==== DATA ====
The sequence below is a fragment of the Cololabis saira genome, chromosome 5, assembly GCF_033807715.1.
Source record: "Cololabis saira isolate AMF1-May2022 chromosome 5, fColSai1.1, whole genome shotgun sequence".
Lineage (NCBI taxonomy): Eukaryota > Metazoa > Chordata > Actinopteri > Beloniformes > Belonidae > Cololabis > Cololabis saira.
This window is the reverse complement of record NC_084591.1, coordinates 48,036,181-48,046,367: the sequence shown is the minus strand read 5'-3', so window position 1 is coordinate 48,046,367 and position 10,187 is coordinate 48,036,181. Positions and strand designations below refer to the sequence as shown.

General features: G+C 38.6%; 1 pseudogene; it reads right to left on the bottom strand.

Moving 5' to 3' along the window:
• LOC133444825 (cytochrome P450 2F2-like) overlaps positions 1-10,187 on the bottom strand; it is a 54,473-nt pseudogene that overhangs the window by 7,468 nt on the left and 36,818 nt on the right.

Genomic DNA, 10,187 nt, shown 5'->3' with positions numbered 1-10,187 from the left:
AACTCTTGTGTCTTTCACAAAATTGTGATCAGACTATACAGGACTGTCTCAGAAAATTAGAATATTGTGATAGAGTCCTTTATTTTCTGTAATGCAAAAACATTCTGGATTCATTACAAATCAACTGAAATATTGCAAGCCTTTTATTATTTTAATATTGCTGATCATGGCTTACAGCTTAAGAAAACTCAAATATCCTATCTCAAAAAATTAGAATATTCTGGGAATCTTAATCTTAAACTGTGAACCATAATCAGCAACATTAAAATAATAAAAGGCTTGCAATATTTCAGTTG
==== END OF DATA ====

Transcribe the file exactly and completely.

The sequence below is a fragment of the Cololabis saira genome, chromosome 5, assembly GCF_033807715.1.
Source record: "Cololabis saira isolate AMF1-May2022 chromosome 5, fColSai1.1, whole genome shotgun sequence".
Lineage (NCBI taxonomy): Eukaryota > Metazoa > Chordata > Actinopteri > Beloniformes > Belonidae > Cololabis > Cololabis saira.
This window is the reverse complement of record NC_084591.1, coordinates 48,036,181-48,046,367: the sequence shown is the minus strand read 5'-3', so window position 1 is coordinate 48,046,367 and position 10,187 is coordinate 48,036,181. Positions and strand designations below refer to the sequence as shown.

General features: G+C 38.6%; 1 pseudogene; it reads right to left on the bottom strand.

Moving 5' to 3' along the window:
• LOC133444825 (cytochrome P450 2F2-like) overlaps positions 1-10,187 on the bottom strand; it is a 54,473-nt pseudogene that overhangs the window by 7,468 nt on the left and 36,818 nt on the right.

Genomic DNA, 10,187 nt, shown 5'->3' with positions numbered 1-10,187 from the left:
AACTCTTGTGTCTTTCACAAAATTGTGATCAGACTATACAGGACTGTCTCAGAAAATTAGAATATTGTGATAGAGTCCTTTATTTTCTGTAATGCAAAAACATTCTGGATTCATTACAAATCAACTGAAATATTGCAAGCCTTTTATTATTTTAATATTGCTGATCATGGCTTACAGCTTAAGAAAACTCAAATATCCTATCTCAAAAAATTAGAATATTCTGGGAATCTTAATCTTAAACTGTGAACCATAATCAGCAACATTAAAATAATAAAAGGCTTGCAATATTTCAGTTG